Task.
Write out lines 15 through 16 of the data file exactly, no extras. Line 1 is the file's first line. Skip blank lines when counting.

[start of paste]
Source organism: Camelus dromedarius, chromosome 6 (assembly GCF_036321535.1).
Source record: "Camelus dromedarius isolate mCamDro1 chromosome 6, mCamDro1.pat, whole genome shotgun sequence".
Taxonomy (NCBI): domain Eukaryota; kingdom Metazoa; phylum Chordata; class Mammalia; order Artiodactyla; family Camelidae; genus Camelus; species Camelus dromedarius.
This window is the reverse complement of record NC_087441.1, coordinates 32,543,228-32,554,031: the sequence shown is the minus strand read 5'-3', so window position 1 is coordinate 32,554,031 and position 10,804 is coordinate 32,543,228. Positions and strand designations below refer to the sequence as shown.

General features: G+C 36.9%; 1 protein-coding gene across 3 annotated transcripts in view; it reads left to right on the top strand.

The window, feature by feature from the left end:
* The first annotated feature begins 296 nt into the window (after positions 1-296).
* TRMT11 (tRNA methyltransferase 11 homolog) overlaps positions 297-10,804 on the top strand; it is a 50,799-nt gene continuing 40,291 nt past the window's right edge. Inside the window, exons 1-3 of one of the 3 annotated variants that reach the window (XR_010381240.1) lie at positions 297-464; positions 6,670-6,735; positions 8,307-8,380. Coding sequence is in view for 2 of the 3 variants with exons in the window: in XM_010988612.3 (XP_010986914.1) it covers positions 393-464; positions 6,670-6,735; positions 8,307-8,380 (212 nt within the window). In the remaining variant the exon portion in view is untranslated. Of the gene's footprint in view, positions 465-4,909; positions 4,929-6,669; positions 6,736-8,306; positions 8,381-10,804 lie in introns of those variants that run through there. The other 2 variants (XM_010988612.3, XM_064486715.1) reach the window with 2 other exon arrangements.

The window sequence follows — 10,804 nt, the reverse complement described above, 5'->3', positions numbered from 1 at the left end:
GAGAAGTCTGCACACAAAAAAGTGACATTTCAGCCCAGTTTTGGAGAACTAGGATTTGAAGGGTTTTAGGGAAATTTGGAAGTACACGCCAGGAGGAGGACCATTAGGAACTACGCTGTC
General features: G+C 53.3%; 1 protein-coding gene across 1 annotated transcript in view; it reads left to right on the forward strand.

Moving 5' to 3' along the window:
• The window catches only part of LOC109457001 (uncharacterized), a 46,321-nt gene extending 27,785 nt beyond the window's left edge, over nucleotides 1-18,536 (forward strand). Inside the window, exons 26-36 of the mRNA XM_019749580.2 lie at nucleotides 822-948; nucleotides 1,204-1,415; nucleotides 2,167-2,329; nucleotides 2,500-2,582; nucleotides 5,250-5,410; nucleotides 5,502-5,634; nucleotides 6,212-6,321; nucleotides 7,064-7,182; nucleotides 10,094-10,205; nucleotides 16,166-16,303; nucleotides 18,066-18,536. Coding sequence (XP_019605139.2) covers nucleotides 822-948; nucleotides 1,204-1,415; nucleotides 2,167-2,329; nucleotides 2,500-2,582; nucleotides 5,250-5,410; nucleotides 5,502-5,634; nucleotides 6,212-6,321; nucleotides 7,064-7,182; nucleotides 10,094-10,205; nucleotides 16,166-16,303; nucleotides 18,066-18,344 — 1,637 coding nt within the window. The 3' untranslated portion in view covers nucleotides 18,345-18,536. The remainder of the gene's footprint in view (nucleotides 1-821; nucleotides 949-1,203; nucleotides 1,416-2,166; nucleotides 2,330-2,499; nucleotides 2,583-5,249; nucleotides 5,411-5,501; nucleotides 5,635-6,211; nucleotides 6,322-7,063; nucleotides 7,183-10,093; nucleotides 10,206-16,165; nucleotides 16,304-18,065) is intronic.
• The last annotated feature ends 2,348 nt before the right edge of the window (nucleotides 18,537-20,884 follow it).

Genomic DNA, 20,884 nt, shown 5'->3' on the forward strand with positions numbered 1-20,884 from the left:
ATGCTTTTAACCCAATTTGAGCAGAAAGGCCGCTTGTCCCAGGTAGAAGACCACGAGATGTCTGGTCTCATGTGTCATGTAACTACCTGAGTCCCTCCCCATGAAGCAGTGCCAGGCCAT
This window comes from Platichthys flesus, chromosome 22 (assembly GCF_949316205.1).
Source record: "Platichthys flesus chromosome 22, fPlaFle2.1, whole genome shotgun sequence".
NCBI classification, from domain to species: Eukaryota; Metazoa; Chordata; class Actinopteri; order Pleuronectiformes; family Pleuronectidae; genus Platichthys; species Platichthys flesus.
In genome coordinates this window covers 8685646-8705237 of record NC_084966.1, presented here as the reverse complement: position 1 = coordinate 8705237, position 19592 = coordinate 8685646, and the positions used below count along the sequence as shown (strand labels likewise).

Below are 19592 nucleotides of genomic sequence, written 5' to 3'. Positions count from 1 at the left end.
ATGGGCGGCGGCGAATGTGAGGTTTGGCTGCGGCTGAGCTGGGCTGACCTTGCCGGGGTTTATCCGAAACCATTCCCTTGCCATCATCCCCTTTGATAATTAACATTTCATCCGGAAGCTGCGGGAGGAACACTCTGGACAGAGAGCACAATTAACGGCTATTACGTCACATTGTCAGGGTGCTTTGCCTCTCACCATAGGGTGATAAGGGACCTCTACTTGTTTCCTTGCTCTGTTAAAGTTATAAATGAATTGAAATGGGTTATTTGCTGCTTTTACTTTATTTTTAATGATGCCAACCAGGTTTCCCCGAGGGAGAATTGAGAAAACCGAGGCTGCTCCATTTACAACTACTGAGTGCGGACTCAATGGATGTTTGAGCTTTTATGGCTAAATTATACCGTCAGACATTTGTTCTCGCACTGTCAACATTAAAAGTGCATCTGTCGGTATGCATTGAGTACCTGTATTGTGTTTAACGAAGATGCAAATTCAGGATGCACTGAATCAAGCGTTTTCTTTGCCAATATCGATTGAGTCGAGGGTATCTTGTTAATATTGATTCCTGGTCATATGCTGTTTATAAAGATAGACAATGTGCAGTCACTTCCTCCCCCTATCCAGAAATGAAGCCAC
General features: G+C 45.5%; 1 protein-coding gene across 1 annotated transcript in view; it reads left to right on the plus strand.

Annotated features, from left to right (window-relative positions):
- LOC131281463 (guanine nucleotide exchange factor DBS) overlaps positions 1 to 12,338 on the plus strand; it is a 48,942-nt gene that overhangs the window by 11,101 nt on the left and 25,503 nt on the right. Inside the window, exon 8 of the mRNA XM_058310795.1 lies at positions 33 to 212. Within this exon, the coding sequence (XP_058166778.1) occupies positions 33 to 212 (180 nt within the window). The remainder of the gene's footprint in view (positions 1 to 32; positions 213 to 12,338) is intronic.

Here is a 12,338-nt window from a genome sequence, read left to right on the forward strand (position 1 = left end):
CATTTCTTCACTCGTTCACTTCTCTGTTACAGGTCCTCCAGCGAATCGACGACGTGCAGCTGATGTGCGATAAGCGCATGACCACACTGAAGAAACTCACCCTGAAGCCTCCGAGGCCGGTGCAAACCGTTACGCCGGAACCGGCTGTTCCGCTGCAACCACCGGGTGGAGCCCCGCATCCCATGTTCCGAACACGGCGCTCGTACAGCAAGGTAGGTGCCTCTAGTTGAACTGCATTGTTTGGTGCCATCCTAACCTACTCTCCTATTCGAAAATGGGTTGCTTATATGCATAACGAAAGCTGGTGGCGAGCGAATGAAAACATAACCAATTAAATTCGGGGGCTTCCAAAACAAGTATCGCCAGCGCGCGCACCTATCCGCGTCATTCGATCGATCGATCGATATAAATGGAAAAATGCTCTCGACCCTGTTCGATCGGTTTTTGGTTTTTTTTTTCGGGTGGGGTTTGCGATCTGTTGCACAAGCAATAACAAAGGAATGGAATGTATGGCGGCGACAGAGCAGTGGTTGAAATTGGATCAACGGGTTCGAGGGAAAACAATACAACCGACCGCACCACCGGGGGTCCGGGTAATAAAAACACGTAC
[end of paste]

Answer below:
Genomic DNA, 20,884 nt, shown 5'->3' on the forward strand with positions numbered 1-20,884 from the left:
ATGCTTTTAACCCAATTTGAGCAGAAAGGCCGCTTGTCCCAGGTAGAAGACCACGAGATGTCTGGTCTCATGTGTCATGTAACTACCTGAGTCCCTCCCCATGAAGCAGTGCCAGGCCAT